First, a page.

FAQ

ABOUT PRINTMAKING

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WHAT IS PRINTMAKING?

     Printmaking is a way of creating artworks by printing or transferring an image from one surface onto another.  Multiple “impressions” may be made from a single printing plate, almost like creating a stamp and stamping an image over and over.  

     Prints are often editioned - a set number of prints will be created from one plate.  If you see a numbered fraction (ex. 1/10, 7/25, etc) on a print, it is part of an edition! (1/10 would be print 1 in a set of 10).  

Since the plate is re-inked for each image and hand printed every time, each resulting print is considered an original work of art! (Compared to a digitally printed reproduction of an art work, where each resulting print would be considered a copy or print, not an original).
 

WHAT IS LITHOGRAPHY? (STONE/PLATE)

     Lithography is a printing method based on the fact that grease and water don’t mix.  An image is created on a flat stone or metal plate with greasy inks or crayons and etched with acid to become permanent in the plate and create the greasy/non-greasy reactive areas.  When the stone or plate is inked up, it is kept wet so that the greasy ink will be attracted to the greasy image area and repelled from the wet non-image areas.
 

WHAT IS INTAGLIO? (COPPER/PLEXIGLAS)

     Intaglio is a printmaking method in which an image is incised into a surface, and the incised line, or sunken area, holds the ink.  Intaglio is the direct opposite of relief printing (where the ink is held on the raised surface, not the sunken area). Intaglio prints can be made by etching with acid or directly carving into a surface (drypoint).

     With etching, a copper plate is covered in a hard ground that will protect the surface from the acid.  A needle or scribe tool can than be used to carve through the ground, exposing those areas to the acid.  The longer the plate stays in the acid, the deeper (and thus darker) the etched line will be.  

     In drypoint, a plate (copper, plexiglas, etc.) is directly carved into with the needle or scribe tool.  The deeper the line is carved, the darker the resulting printed line will be.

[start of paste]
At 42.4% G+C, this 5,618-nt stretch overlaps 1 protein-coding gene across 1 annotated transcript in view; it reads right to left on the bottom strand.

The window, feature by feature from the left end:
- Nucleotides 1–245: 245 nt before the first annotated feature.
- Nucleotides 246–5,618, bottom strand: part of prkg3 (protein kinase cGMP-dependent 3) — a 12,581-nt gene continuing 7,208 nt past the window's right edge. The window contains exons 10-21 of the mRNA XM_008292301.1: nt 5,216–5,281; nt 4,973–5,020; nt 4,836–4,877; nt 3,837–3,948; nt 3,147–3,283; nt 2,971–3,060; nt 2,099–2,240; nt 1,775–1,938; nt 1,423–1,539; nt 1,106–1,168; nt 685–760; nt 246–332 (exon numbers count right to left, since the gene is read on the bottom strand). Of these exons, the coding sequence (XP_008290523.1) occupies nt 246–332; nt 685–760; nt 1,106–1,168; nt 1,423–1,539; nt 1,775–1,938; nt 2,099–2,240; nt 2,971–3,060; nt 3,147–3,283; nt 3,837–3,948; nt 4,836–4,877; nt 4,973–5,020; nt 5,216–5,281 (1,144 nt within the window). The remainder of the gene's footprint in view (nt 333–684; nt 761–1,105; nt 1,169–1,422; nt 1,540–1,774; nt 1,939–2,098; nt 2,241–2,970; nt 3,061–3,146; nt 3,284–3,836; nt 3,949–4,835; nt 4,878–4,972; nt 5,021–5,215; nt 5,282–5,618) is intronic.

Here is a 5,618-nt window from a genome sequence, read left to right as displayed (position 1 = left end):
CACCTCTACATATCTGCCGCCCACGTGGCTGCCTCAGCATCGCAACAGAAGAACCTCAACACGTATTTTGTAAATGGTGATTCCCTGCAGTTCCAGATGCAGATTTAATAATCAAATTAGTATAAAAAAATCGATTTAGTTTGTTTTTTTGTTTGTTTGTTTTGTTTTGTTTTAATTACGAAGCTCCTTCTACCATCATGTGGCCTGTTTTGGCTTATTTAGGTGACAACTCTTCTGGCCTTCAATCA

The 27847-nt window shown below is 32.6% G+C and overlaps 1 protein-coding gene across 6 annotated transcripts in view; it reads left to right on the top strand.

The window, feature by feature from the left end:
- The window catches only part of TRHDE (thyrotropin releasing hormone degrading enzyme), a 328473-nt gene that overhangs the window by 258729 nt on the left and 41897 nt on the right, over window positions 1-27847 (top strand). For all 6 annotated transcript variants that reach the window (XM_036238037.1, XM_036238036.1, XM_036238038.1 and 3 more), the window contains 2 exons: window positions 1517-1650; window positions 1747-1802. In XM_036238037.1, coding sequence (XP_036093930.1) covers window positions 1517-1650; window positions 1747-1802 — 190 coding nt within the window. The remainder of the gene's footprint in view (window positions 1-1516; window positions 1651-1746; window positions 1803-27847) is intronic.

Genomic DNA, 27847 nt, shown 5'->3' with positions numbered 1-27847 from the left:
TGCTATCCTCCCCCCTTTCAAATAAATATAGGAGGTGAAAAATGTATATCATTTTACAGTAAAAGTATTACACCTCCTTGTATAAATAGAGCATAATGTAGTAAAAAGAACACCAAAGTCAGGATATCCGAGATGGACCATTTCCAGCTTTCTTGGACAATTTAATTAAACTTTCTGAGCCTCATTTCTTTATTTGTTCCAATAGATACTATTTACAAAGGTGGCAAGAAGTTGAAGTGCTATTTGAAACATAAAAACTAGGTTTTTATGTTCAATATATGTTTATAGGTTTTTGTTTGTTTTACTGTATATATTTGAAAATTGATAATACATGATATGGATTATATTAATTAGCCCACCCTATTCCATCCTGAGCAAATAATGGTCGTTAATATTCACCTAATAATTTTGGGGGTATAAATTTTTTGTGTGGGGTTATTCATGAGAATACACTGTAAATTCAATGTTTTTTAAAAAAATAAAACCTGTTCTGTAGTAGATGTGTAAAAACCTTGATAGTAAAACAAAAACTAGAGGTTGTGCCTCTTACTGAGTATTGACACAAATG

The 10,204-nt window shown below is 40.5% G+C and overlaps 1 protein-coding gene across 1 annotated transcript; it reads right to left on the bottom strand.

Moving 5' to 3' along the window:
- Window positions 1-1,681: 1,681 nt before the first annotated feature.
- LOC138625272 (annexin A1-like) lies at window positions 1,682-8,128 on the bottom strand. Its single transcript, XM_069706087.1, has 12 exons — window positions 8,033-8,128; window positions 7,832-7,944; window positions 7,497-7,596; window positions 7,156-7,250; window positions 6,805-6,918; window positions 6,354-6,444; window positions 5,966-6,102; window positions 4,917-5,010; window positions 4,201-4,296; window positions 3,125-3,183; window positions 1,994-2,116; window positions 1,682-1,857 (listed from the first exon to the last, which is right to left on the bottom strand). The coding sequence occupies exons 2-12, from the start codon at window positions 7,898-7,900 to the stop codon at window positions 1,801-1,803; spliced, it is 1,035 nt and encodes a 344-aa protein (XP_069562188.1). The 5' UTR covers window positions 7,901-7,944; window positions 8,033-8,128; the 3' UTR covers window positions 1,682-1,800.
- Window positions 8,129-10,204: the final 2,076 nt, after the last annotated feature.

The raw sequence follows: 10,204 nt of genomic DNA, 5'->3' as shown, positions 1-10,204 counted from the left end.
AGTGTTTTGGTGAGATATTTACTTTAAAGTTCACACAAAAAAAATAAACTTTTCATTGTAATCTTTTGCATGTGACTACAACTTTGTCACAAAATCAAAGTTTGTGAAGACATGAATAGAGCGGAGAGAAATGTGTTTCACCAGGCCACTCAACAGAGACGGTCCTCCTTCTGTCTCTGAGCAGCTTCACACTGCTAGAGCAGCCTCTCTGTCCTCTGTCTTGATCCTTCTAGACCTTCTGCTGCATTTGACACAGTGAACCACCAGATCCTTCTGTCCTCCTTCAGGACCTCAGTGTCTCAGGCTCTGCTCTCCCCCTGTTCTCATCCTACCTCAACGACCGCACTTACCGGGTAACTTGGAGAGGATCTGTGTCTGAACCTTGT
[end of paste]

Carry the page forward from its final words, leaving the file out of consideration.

WHAT IS SCREENPRINTING?

     Screenprinting is a stencil printmaking process where ink is pushed through a fine screen onto a surface beneath.  To make the stencil on the screen, the screen is first covered with an emulsion that will react and harden under light.  Wherever the light is blocked from hitting the emulsion, will then be able to be washed out and become the image that will print.  Ink is pulled over the screen with a squeegee like tool, pushing the ink through the stencil to the paper below.
 

WHAT IS RELIEF PRINTING? (WOODCUT/LINNOCUT)

     Woodcuts and linocuts are both forms of relief printing - a printing method where ink is applied to a raised surface.  An image may be carved into a piece of wood or linoleum then inked up and printed to make a woodcut or linocut print. Think of it like making a stamp!
 

WHAT IS A COLLAGRAPH?

     A collagraph is essentially a Print made from a collage!  Different materials such as tape, leaves, lace, torn paper, etc. are glued to a board, then sealed with a coat of varnish, lacquer, etc.  The board is then inked up and printed to make a collagraph print.

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© 2020 BETHANY LARSON
 
ALL ARTWORK (INCLUDING SKETCHES, DRAWINGS, AND FINISHED PIECES)

ARE ©BETHANY LARSON 2020 AND MAY NOT BE TRACED, COPIES, OR USED IN ANY WAY WITHOUT PERMISSION